As Ukraine continues to be bombarded with senseless violence, countless citizens are looking for ways to stay safe by either seeking shelter in their country or traveling to a different one.
Those who leave their homes are forced to choose what belongings are important enough to take with them, including their pets. Traveling with a pet can be difficult in normal circumstances, much less in a war. Thankfully, though, measures are being taken to help those who don’t want to leave their pets behind.
1. For those staying in Ukraine, or for those in need of shelter as they travel, places like bomb shelters and subways have become safe havens.
2. Staying in these crowded, cold spaces isn’t easy, but many are finding comfort in their beloved pets.
3. “In the bomb shelter with my cat. She’s been very brave.”
4. For those who are trying to leave the country, the journey is treacherous to say the least.
5. To make the process easier, many neighboring countries have relaxed their traveling requirements for Ukrainian refugees.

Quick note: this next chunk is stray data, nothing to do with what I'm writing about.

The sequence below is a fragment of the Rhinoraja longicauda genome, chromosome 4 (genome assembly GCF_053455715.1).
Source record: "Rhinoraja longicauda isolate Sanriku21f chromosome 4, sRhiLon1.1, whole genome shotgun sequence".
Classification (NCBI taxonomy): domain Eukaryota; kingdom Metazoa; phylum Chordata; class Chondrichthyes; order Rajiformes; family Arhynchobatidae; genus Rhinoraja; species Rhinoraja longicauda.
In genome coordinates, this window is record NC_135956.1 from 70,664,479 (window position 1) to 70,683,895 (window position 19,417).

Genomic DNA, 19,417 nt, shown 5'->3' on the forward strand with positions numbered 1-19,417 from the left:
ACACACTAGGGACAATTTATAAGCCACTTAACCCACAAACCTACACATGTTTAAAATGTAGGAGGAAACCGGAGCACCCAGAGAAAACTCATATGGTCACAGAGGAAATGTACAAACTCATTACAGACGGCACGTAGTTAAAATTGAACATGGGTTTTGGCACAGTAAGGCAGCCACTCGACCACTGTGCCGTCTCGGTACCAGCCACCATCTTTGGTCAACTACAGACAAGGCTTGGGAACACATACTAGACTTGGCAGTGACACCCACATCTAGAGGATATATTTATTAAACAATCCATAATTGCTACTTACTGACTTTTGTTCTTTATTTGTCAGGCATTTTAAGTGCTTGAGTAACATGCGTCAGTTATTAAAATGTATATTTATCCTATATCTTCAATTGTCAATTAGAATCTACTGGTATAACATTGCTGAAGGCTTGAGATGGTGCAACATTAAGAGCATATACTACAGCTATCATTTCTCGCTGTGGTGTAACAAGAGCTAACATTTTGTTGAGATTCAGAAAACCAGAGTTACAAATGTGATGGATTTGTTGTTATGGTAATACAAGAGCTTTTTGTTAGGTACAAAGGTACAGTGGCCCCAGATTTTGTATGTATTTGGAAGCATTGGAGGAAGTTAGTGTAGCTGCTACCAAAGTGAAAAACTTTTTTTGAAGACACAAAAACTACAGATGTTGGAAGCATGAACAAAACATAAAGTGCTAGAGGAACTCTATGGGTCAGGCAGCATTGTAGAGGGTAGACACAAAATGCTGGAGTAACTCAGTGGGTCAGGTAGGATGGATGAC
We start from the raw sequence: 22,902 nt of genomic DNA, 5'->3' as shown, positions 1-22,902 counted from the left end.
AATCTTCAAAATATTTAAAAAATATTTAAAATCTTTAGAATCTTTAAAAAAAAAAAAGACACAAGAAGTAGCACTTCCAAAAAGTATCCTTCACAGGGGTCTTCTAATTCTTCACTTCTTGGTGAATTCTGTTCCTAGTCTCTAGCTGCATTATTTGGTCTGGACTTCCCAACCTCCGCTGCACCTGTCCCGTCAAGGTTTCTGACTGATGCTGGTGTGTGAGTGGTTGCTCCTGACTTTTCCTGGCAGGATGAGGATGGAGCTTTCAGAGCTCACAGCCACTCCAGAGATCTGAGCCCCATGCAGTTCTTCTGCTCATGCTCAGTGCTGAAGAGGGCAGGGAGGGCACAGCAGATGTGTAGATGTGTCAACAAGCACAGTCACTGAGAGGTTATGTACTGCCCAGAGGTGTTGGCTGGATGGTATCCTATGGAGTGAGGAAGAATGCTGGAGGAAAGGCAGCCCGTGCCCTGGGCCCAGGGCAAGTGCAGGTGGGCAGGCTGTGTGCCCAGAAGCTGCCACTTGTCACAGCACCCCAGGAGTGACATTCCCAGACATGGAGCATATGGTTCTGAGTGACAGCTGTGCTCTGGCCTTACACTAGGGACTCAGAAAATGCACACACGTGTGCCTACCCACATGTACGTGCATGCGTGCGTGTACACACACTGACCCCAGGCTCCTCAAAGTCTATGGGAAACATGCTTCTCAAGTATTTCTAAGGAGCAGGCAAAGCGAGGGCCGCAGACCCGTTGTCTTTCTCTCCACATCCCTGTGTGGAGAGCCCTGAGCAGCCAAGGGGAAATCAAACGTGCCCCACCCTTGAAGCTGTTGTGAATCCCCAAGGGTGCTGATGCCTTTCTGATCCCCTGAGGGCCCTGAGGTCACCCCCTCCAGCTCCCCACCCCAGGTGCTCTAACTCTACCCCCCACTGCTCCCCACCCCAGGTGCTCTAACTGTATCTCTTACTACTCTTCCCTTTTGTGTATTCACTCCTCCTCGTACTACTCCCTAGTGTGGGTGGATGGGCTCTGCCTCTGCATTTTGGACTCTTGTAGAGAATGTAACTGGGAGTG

6. This has helped, but many of those countries also have rigorous entry requirements for pets, something that could prevent refugees from evacuating.
7. Recognizing this as a problem, the European Commission strongly advised member states to cut back on their requirements for pet entry.
8. Their reasoning, in part, was to give refugees “one less thing to worry about.”
9. Since making that announcement on February 25th, several countries have implemented their request.
10. Some of those countries include Poland, Slovakia, and Hungary.
11. “Hopefully, this means Ukrainian refugees will have one less thing to worry about in these dark and difficult times,” the European Commissions health service said on Twitter.
12. Meanwhile, the Ukrainian government is also doing what they can to help their people and pets make it to safety.
13. “Ukrainian self-defense forces evacuate parrots and other pets as well as people!”
14. There are also organizations, like UNICEF, that are sending teams to areas where their services are most needed.
15. “The UNICEF Moldova team traveled to the Palanca crossing point on the border of the Republic of Moldova and Ukraine, where the Temporary Refugee Center is located, offering a first batch of humanitarian aid to refugees with children.”
During times of crisis like this, it’s more important than ever that we stick together and lend a helping hand to those in need — and that includes beloved pets who, at the end of the day, are just non-human family members.
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